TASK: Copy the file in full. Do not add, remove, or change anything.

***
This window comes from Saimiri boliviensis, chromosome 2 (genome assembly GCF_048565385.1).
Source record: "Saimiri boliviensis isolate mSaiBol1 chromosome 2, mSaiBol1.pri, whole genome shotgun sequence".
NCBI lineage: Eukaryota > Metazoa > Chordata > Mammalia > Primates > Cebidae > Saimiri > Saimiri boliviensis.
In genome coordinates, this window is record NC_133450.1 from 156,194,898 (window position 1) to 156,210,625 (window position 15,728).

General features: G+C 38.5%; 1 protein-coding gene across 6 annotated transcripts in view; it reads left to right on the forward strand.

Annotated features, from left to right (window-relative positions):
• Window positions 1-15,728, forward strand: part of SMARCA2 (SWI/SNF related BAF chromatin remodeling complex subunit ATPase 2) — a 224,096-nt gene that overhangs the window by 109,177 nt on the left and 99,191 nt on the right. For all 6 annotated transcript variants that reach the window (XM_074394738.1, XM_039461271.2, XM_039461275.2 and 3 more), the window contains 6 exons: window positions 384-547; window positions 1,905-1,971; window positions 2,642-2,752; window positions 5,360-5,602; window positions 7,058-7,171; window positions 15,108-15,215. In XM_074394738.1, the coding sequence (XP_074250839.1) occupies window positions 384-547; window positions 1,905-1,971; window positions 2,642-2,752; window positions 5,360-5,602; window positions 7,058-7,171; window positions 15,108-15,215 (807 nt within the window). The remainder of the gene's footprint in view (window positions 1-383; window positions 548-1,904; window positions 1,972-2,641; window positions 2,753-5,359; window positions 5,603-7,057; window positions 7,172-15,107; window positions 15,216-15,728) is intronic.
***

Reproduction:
This window comes from Saimiri boliviensis, chromosome 2 (genome assembly GCF_048565385.1).
Source record: "Saimiri boliviensis isolate mSaiBol1 chromosome 2, mSaiBol1.pri, whole genome shotgun sequence".
NCBI lineage: Eukaryota > Metazoa > Chordata > Mammalia > Primates > Cebidae > Saimiri > Saimiri boliviensis.
In genome coordinates, this window is record NC_133450.1 from 156,194,898 (window position 1) to 156,210,625 (window position 15,728).

General features: G+C 38.5%; 1 protein-coding gene across 6 annotated transcripts in view; it reads left to right on the forward strand.

Annotated features, from left to right (window-relative positions):
• Window positions 1-15,728, forward strand: part of SMARCA2 (SWI/SNF related BAF chromatin remodeling complex subunit ATPase 2) — a 224,096-nt gene that overhangs the window by 109,177 nt on the left and 99,191 nt on the right. For all 6 annotated transcript variants that reach the window (XM_074394738.1, XM_039461271.2, XM_039461275.2 and 3 more), the window contains 6 exons: window positions 384-547; window positions 1,905-1,971; window positions 2,642-2,752; window positions 5,360-5,602; window positions 7,058-7,171; window positions 15,108-15,215. In XM_074394738.1, the coding sequence (XP_074250839.1) occupies window positions 384-547; window positions 1,905-1,971; window positions 2,642-2,752; window positions 5,360-5,602; window positions 7,058-7,171; window positions 15,108-15,215 (807 nt within the window). The remainder of the gene's footprint in view (window positions 1-383; window positions 548-1,904; window positions 1,972-2,641; window positions 2,753-5,359; window positions 5,603-7,057; window positions 7,172-15,107; window positions 15,216-15,728) is intronic.